Everyone knows the importance of passwords. From ancient days, secret passwords have been used to authorize entry for those who know them. Those who could not accurately state the password were restricted access and may even have been considered enemies. That’s the idea behind the use of passwords in the field of computing. The problem is that many passwords are too easy to guess, especially with the help of other computers that can calculate millions of possibilities per second. To combat password hacking, experts advise using different passwords for each service, and storing all these passwords in something known as a password vault.
Why You Should Never Use Just One Password
Many people are aware of the importance of using strong passwords for their applications. But since it can be hard to remember so many complex passwords, many users resort to using the same difficult password for all their internet logins. That may seem like a good idea. After all, the reasoning goes, the password is so difficult that no one will guess it in a million years. But that idea is flawed. In the case of data theft, cyber criminals wouldn’t need to guess your password at all. In August 2013, every single Yahoo! password was stolen. That amounted to some 3 billion users. For those who used that password for all applications, all the hacker would need to do is to plug it in — and every other internet login the user has is compromised. Ugh!
What Is a Password Vault?
The alternative to using the same password for every access is either to write all your passwords down or to store them in a password manager. Of course, writing them down is not very secure either. Anyone who finds your list will have immediate access to everything. Password managers, also known as password vaults, are used to store all your passwords electronically in one place. This way, users only need to remember a single (super strong) password to access all of their logins. Password Vaults (like LastPass the one I and H&D uses) store all the passwords in encrypted form-this means that if LastPass were to get hacked, none of the passwords could be read by the hacker. Since your LastPass login has a super strong, unique password with Multi Factor Authentication (MFA), getting access to your account is very, very difficult. LastPass cannot see your passwords either-ever. It has free accounts that can then be upgraded to premium for businesses. This allows you to have one central repository for your business, that you can choose to share passwords with granularly. You can categorize passwords and only share passwords with specific people: ie accounting, human resources, etc. LastPass rocks-we love it at HDTech!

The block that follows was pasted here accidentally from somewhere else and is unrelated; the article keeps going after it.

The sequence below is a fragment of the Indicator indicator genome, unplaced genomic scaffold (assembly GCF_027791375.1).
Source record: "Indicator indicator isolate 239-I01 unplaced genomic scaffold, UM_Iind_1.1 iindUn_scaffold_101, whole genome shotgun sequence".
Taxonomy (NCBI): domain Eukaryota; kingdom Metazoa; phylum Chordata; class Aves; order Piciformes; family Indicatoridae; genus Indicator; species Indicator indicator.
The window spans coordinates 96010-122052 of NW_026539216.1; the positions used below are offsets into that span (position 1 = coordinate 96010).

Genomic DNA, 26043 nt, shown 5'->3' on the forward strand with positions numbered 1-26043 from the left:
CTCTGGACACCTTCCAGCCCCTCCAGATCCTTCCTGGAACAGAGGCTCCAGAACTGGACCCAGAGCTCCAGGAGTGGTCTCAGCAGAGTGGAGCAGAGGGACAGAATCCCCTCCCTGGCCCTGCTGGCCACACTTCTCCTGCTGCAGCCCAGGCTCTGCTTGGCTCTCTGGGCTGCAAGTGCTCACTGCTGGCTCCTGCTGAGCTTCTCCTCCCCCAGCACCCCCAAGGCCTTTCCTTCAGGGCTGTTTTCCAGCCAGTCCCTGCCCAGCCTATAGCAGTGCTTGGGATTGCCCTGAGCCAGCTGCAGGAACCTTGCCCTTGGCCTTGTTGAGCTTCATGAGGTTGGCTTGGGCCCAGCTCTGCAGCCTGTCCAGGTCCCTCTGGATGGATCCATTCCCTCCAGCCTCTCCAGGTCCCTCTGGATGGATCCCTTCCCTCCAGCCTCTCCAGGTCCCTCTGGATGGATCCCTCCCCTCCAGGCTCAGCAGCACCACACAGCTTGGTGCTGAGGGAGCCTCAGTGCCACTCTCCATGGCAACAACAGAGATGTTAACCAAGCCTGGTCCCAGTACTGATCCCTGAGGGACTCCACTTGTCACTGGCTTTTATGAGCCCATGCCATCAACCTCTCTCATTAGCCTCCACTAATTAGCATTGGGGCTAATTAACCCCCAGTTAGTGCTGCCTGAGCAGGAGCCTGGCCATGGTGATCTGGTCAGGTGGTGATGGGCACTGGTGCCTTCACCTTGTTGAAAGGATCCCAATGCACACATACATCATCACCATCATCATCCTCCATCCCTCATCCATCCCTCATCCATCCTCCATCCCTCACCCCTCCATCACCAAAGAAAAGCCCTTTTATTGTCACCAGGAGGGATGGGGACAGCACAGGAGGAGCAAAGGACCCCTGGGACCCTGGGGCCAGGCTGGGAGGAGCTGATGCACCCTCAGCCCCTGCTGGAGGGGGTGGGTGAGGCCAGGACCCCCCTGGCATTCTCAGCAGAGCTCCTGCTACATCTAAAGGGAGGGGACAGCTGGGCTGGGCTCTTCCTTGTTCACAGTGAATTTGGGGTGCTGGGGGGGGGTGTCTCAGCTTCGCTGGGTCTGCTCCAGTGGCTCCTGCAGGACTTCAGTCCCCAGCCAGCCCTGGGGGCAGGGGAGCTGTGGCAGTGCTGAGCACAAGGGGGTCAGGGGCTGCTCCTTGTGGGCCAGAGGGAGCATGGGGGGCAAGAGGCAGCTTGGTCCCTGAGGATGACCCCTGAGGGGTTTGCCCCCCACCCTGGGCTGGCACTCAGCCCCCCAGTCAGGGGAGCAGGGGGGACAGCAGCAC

While it may seem like the wrong choice to put all your eggs in one basket, the consensus among experts is that password managers are the best way to secure your passwords from hackers. Dr. Mike Pound carefully explains the technology behind password vaults in one of Computerphile’s excellent videos.
Browser Vaults Aren’t Enough or Upgradeable
Web browser password managers have been around for a long time. Many users have gotten used to the way their web browser will automatically remember their passwords for them, and the only thing required is to log into the web browser. But what happens if you use a different browser? Your passwords won’t follow you, and you won’t be able to access them until you log back into the original browser. Not only that, browser vaults are generally not as powerful as third-party password managers (a password vault), and they won’t provide the same level of security-nor can they be upgraded for a business account that would allow the sharing of passwords for employees.
Of course, no security measure is 100% guaranteed. The best practice is to do your homework and select the most effective and reasonable solution for yourself or your company. What we can say without equivocation is that neglecting proper password management can open the door to a security breach that may put you out of business in short order. Better to take a few steps now than to be sorry later. Password vaults are an important part of a larger internet security strategy. If you haven’t set yours up yet, do it today. Your future may depend on it.